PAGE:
The most shocking part of Gov. Paul LePage’s recent comments about the Affordable Care Act isn’t actually the part where he called the Internal Revenue Service the “new Gestapo.”

Yes, that’s an absolutely unacceptable insult to the victims of Nazi Germany and completely indefensible in an official statement. It gives credence to the most extreme and hateful bigotry about the issue and brings ridicule on our state.

Another part of his remarks, however, may have more of a negative impact for Mainers: the part where he said that as governor, he will refuse to implement important parts of the new federal law.

The provisions of the law that LePage is denying are the setting up of a Maine health care exchange and the expanding of Medicaid coverage to more people without health care.

The exchange is simply a structure and a website to allow people to compare insurance plans, where no one can be denied coverage because of a pre-existing condition, and through which individuals will receive a federal subsidy to make sure they can afford coverage.

The Medicaid expansion would cover more of the young, the old and the poor, and would be completely paid for by the federal government for the first three years. From 2020 onward, states would have to pay only a maximum of 90 percent of the cost of coverage.

Refusing to implement these common-sense, helpful parts of the federal law is bad enough, but it appears that LePage actually wants to go one step further.

As the Wall Street Journal revealed a few days ago, “Within hours of the Supreme Court’s ruling on June 28, lawyers in the Maine attorney general’s office began preparing a legal argument to allow health officials to strike more than 20,000 Medicaid recipients from the state’s rolls.”

Rather than just refusing to implement new programs, LePage is seeking to use the court’s decision to drop care for people targeted in his budget who currently receive help through MaineCare, without seeking a waiver from the federal government.

In his remarks, LePage acknowledged that he will be attacked for “turning down free health care,” but claims that since the money has to come from somewhere, he’s actually being fiscally smart.

This ignores the fact that the health care or the cost of the lack of health care for the people he’s cutting has to come from somewhere, as well.

When people can’t afford coverage and become seriously ill, they still get treatment at a hospital, only it’s through emergency charity care and it costs us all much more in the long run through our taxes and insurance premiums.

Even if we ignore the federal subsidy, the fiscal benefits of a healthy population and work force and our moral duty to help those who need it, denying coverage to these people makes no economic sense.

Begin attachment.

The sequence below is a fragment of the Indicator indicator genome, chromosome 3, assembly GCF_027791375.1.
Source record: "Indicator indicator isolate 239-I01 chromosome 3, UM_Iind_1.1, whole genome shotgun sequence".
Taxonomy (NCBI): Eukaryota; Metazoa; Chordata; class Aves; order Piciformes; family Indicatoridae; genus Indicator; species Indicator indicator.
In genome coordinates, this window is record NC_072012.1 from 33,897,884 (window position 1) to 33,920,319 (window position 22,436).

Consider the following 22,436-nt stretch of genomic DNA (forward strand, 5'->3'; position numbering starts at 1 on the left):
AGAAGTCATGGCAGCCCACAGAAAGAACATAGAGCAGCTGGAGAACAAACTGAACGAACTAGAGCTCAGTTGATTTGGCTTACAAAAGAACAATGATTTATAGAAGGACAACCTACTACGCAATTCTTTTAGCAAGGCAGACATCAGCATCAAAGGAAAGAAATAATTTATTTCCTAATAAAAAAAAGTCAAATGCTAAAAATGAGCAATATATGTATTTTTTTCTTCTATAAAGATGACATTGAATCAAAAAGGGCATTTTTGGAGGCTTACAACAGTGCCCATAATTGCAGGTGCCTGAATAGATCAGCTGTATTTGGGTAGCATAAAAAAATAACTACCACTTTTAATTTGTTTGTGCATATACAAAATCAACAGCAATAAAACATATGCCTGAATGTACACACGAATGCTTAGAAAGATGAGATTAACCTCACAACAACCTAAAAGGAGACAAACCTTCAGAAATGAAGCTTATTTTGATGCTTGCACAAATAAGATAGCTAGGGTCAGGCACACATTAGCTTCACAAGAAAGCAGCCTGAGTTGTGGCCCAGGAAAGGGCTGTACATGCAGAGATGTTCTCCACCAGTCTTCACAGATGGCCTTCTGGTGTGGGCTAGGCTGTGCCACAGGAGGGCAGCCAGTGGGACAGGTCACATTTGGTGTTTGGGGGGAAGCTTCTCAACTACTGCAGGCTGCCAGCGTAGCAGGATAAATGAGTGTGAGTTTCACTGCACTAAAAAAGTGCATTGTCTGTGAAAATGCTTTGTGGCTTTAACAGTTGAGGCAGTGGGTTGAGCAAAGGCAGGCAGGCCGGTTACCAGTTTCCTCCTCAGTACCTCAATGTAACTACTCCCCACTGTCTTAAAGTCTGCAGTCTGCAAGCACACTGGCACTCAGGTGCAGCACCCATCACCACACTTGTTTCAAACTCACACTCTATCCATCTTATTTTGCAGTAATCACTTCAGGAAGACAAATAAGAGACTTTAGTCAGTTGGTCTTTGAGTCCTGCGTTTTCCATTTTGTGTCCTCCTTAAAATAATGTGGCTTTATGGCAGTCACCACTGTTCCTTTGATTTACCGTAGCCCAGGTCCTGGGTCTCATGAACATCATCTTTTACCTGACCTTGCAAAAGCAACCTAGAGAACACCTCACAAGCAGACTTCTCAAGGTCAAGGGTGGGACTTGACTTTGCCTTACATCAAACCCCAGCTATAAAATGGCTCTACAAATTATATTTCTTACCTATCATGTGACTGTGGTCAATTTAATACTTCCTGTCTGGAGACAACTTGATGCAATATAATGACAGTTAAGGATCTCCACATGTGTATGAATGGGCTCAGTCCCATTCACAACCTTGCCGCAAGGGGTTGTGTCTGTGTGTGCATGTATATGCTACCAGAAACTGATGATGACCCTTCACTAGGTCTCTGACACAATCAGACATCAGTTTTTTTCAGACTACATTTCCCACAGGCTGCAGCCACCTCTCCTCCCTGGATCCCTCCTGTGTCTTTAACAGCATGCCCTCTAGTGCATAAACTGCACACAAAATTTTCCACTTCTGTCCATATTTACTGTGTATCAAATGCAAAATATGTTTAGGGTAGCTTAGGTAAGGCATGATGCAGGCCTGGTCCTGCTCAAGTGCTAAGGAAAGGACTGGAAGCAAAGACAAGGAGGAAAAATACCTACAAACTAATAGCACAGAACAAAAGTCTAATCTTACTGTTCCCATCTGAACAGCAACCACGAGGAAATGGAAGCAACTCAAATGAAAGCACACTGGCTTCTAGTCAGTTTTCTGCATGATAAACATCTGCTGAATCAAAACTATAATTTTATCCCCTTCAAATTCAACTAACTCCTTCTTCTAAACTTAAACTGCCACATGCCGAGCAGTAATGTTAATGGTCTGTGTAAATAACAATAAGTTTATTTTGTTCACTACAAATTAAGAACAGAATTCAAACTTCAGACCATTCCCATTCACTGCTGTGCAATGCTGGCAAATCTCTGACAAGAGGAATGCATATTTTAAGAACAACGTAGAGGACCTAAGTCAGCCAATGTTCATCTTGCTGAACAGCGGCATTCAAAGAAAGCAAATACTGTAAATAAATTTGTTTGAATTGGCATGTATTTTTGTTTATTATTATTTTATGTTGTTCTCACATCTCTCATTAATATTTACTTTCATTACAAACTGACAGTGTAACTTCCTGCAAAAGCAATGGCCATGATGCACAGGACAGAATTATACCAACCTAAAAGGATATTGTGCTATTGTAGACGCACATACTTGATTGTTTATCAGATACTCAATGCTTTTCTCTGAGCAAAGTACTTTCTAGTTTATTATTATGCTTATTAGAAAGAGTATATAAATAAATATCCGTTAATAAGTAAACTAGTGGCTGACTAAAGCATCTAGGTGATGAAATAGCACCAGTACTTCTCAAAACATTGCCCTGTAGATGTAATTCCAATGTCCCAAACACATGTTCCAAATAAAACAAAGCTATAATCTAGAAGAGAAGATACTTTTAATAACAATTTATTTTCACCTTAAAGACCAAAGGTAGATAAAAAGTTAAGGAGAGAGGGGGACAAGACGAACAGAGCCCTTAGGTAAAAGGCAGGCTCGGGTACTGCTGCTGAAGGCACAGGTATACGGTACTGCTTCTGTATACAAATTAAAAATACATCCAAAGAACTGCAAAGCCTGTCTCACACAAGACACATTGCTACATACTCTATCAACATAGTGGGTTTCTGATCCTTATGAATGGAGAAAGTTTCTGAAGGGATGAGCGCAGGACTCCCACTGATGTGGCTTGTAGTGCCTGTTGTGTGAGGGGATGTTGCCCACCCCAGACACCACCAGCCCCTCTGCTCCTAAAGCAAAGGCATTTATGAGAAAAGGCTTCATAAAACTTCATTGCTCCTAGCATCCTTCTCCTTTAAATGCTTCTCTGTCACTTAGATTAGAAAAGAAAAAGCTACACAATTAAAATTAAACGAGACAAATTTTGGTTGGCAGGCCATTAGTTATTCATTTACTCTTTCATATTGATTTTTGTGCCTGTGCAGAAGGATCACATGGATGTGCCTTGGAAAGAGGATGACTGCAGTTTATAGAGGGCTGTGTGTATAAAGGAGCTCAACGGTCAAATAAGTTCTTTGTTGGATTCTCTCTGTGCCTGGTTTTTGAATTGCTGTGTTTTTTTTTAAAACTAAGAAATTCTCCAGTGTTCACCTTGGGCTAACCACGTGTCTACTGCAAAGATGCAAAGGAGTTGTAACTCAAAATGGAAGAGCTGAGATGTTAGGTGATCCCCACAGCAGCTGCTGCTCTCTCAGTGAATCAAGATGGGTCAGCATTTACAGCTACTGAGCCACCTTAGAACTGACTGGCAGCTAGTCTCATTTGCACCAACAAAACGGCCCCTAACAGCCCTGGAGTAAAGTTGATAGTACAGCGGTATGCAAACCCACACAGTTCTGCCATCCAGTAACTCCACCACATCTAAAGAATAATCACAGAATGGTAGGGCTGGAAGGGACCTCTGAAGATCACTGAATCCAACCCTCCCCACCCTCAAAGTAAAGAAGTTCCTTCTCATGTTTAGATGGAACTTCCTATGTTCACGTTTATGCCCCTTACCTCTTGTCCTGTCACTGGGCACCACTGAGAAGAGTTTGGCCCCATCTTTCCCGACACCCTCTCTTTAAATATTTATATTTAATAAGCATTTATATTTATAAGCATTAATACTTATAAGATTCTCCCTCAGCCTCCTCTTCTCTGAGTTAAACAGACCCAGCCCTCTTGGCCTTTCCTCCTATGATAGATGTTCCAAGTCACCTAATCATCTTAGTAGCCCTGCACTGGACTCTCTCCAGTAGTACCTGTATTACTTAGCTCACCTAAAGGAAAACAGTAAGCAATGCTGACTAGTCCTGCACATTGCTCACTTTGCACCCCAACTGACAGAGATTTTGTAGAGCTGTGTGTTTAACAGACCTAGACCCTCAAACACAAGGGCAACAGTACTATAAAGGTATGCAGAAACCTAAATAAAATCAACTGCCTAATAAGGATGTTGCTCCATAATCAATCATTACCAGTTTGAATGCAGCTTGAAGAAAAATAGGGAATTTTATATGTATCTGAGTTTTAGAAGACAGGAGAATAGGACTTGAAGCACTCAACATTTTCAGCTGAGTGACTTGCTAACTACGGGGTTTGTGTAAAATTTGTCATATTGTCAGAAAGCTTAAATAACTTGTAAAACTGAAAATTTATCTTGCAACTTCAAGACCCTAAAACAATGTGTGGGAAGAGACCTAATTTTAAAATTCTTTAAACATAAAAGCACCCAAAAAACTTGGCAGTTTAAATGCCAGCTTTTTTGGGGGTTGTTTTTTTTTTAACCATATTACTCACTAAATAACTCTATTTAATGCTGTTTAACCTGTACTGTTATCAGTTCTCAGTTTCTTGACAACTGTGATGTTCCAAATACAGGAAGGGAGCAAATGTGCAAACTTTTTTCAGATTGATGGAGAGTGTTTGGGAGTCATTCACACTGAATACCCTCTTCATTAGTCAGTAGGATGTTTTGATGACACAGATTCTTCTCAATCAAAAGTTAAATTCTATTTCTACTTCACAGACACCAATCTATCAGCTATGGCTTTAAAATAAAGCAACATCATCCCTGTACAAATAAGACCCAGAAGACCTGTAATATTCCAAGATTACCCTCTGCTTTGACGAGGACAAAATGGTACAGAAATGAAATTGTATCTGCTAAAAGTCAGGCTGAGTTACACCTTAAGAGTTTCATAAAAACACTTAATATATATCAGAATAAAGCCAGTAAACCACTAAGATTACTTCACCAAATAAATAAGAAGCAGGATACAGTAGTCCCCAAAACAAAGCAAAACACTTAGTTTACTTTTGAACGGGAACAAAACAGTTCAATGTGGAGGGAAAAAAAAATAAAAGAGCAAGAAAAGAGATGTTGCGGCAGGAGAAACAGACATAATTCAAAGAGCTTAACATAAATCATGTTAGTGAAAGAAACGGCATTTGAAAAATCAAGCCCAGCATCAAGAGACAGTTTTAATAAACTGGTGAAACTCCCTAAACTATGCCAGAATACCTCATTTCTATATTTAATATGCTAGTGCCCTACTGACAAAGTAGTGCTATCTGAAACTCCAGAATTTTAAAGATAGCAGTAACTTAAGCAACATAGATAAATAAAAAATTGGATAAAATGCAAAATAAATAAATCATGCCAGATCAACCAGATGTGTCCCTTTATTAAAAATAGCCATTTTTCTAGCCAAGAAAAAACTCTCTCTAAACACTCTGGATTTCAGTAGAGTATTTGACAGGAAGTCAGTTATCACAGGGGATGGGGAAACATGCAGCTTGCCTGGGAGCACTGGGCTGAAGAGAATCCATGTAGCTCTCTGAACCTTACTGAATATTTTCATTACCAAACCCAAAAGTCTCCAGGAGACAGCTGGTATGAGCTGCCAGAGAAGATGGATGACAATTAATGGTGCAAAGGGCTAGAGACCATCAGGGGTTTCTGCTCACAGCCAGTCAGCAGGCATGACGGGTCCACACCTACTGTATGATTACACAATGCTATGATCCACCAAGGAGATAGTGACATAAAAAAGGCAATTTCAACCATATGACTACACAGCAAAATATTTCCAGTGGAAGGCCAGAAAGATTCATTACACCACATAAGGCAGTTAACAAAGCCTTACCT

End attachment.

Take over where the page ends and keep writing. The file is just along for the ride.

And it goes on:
Basically, LePage is choosing not to cover people not because of the state’s fiscal situation but because of his own personal, political disagreement with President Barack Obama and the Affordable Care Act.

This fits with the governor’s larger strategy. Since coming into office, LePage and his Republican allies have had two simple objectives about health care: Cut coverage for people on MaineCare and remove the oversight of and increase the profits of insurance companies.

We saw this in the budgets, where they found hundreds of millions of dollars to give new tax breaks that mostly benefit the wealthy and at the same time cut care for people who need it.

We saw this when they passed Public Law 90, which allowed insurance companies to drastically increase premiums, especially on rural small businesses and the elderly.

Some business owners already have seen their rates nearly double.

Despite their proclaimed disapproval of taxes, Republicans even passed a special tax as part of that law that will subsidize the insurance companies to the tune of $22 million.

Now we see it again, in clearer language than ever before. LePage obviously has a fundamental, philosophical disagreement with the government helping people afford health care, and he’s willing to do and say some extreme things stop that from happening.

Demographically, Maine is the oldest state in the country. We also have one of the highest rates of small-business owners and small-business employment. These are groups that are particularly affected by the issue of health care and that, for the most part, don’t share LePage’s philosophy.

These are also groups that vote in disproportionately high numbers, something that LePage and Republicans may soon realize.


Mike Tipping is a political junkie. He writes the Tipping Point blog on Maine politics at, his own blog at and works for the Maine People’s Alliance and the Maine People’s Resource Center. He’s @miketipping on Twitter. Email to [email protected]

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